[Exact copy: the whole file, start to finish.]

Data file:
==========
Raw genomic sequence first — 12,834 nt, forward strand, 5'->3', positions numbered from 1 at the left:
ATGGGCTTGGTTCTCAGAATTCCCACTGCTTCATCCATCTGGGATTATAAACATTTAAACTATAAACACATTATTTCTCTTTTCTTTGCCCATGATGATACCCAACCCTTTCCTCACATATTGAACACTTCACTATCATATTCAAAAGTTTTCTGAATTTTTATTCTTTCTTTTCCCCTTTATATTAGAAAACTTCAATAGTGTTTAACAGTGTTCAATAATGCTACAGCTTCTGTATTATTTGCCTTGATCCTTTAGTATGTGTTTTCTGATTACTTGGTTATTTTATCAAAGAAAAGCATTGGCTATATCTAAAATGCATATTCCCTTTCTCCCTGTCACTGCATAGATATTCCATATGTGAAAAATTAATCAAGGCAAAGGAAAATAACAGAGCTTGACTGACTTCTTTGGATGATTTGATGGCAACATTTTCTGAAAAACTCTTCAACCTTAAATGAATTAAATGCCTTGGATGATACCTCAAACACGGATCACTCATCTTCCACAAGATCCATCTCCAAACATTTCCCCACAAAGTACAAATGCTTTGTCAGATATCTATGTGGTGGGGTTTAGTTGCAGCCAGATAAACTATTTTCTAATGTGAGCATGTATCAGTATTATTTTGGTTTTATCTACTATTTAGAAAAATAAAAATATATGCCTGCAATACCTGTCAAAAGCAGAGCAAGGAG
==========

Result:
Raw genomic sequence first — 12,834 nt, forward strand, 5'->3', positions numbered from 1 at the left:
ATGGGCTTGGTTCTCAGAATTCCCACTGCTTCATCCATCTGGGATTATAAACATTTAAACTATAAACACATTATTTCTCTTTTCTTTGCCCATGATGATACCCAACCCTTTCCTCACATATTGAACACTTCACTATCATATTCAAAAGTTTTCTGAATTTTTATTCTTTCTTTTCCCCTTTATATTAGAAAACTTCAATAGTGTTTAACAGTGTTCAATAATGCTACAGCTTCTGTATTATTTGCCTTGATCCTTTAGTATGTGTTTTCTGATTACTTGGTTATTTTATCAAAGAAAAGCATTGGCTATATCTAAAATGCATATTCCCTTTCTCCCTGTCACTGCATAGATATTCCATATGTGAAAAATTAATCAAGGCAAAGGAAAATAACAGAGCTTGACTGACTTCTTTGGATGATTTGATGGCAACATTTTCTGAAAAACTCTTCAACCTTAAATGAATTAAATGCCTTGGATGATACCTCAAACACGGATCACTCATCTTCCACAAGATCCATCTCCAAACATTTCCCCACAAAGTACAAATGCTTTGTCAGATATCTATGTGGTGGGGTTTAGTTGCAGCCAGATAAACTATTTTCTAATGTGAGCATGTATCAGTATTATTTTGGTTTTATCTACTATTTAGAAAAATAAAAATATATGCCTGCAATACCTGTCAAAAGCAGAGCAAGGAG